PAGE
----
B) You chose, based on standover or seat tube length, a bigger frame that makes you less upright and more aero, no need for such a high seatpost or taht many handlebar spacers, but you feel like you can input less power.

I think A is the best choice for long legged people. But if the ratio leg / torso goes very off the norm, it's possible that a frame with the appropiate reach is then really small in term of seattube length.

So if you had to get a bigger frame, the solution is probably to push the saddle to the maximum forward. I've seen people that go as far as to turn the seatpost, so that the setback becomes "setforward" allowing to place the saddle quite forward and reducing effective reach length while the legs remain in that sweet spot over the cranks. And then probably drop the handlebar height a bit.

The thing with saddle forward is that you may also need to move cleats a bit back into the arch of the feet.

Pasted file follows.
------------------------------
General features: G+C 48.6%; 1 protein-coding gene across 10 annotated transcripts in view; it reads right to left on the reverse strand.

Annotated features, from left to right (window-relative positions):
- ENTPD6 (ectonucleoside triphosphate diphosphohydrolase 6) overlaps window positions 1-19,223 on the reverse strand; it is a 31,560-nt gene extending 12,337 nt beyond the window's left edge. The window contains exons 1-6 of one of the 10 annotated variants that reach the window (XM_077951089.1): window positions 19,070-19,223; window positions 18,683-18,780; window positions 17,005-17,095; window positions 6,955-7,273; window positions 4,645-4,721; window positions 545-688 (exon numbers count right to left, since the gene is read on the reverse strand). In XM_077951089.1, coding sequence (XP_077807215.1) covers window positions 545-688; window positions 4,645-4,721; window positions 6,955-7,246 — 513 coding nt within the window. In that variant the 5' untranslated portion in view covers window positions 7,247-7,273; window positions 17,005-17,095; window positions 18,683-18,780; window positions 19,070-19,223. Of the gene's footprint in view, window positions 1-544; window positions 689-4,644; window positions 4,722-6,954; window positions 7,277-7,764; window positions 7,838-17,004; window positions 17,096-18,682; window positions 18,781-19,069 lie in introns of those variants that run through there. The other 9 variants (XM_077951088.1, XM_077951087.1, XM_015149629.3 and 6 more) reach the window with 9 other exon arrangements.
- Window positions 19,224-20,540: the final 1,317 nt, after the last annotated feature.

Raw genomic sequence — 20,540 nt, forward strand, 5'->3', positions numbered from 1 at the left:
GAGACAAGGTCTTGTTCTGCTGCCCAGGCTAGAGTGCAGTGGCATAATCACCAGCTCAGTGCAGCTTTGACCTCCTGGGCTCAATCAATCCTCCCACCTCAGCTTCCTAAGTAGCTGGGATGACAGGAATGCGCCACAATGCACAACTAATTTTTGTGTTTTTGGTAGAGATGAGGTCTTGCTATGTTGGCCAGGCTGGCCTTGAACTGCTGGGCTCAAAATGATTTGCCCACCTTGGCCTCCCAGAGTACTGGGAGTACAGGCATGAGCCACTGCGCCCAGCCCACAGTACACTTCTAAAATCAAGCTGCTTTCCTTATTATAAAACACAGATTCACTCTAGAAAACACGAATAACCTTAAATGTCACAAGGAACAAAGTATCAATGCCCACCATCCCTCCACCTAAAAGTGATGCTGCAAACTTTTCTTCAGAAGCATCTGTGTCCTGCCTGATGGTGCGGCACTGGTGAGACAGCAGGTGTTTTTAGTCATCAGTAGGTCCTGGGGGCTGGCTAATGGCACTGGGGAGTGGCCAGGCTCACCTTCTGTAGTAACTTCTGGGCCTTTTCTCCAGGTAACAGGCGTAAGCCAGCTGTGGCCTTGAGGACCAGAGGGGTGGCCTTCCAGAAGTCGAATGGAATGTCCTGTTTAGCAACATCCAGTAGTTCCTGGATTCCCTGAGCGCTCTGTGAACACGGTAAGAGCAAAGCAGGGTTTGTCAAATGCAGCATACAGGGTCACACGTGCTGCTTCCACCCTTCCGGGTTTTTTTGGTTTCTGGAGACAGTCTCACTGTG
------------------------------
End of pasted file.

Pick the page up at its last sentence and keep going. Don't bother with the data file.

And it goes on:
My suggestion, only based in my experience as someone with long legs compared to torse, is then, push saddle a lot forward, keep it parallel with ground, drop a spacer or two, and put cleats on shoes a little bit closer to arch. It's working for me. Also, if your seatpost has setback, change it for a straight seatpost, or turn it so that it looks to the front.t


Well, after some more fooling around with my fit, I think I may have figured it out. Apparently, when trying to get lower and/or longer, I was bending my back more than "rotating the hips." Tried numerous saddle positions, and in every one -- even those that were obviously wrong -- I managed to go noticeably faster if I made sure to rotate my hips. (Funny how after doing that, the bar felt like it was too CLOSE and HIGH!) I'm now able to get the bar 8cm below the saddle, and 3-5 cm further away before my speed/power drops. (In fact, with the rotated hips, I also lose power if the bar is too CLOSE! There's now about a 2 cm "sweet spot" where I can maintain max power) My back is flatter now, and my torso/arm angle is now about the recommended 90-degrees.

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    In short, bike fitting is only one part of it - you have to listen to your body and figure out what works for you. Kinda vague words, but that's about all we have. Don't forget to mark this answer as Accepted. because its what worked for you.
    – Criggie
    Commented Jul 24, 2018 at 0:19